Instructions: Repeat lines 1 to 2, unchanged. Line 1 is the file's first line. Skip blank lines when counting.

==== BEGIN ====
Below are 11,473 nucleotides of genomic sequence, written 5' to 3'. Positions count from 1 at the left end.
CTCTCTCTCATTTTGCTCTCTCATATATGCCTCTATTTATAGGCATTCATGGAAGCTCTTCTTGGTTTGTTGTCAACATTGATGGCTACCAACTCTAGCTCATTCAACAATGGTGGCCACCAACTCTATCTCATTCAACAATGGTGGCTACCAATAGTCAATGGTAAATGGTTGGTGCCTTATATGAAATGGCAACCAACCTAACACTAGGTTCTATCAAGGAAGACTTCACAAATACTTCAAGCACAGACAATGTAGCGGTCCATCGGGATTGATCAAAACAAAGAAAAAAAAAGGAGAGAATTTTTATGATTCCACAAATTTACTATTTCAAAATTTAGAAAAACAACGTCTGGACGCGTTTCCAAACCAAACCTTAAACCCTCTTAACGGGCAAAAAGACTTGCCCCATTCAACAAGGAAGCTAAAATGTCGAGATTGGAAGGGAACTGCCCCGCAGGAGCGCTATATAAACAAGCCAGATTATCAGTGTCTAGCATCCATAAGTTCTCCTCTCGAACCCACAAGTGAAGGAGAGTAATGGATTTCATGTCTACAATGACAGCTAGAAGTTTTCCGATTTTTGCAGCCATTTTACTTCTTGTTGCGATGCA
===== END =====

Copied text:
Below are 11,473 nucleotides of genomic sequence, written 5' to 3'. Positions count from 1 at the left end.
CTCTCTCTCATTTTGCTCTCTCATATATGCCTCTATTTATAGGCATTCATGGAAGCTCTTCTTGGTTTGTTGTCAACATTGATGGCTACCAACTCTAGCTCATTCAACAATGGTGGCCACCAACTCTATCTCATTCAACAATGGTGGCTACCAATAGTCAATGGTAAATGGTTGGTGCCTTATATGAAATGGCAACCAACCTAACACTAGGTTCTATCAAGGAAGACTTCACAAATACTTCAAGCACAGACAATGTAGCGGTCCATCGGGATTGATCAAAACAAAGAAAAAAAAAGGAGAGAATTTTTATGATTCCACAAATTTACTATTTCAAAATTTAGAAAAACAACGTCTGGACGCGTTTCCAAACCAAACCTTAAACCCTCTTAACGGGCAAAAAGACTTGCCCCATTCAACAAGGAAGCTAAAATGTCGAGATTGGAAGGGAACTGCCCCGCAGGAGCGCTATATAAACAAGCCAGATTATCAGTGTCTAGCATCCATAAGTTCTCCTCTCGAACCCACAAGTGAAGGAGAGTAATGGATTTCATGTCTACAATGACAGCTAGAAGTTTTCCGATTTTTGCAGCCATTTTACTTCTTGTTGCGATGCA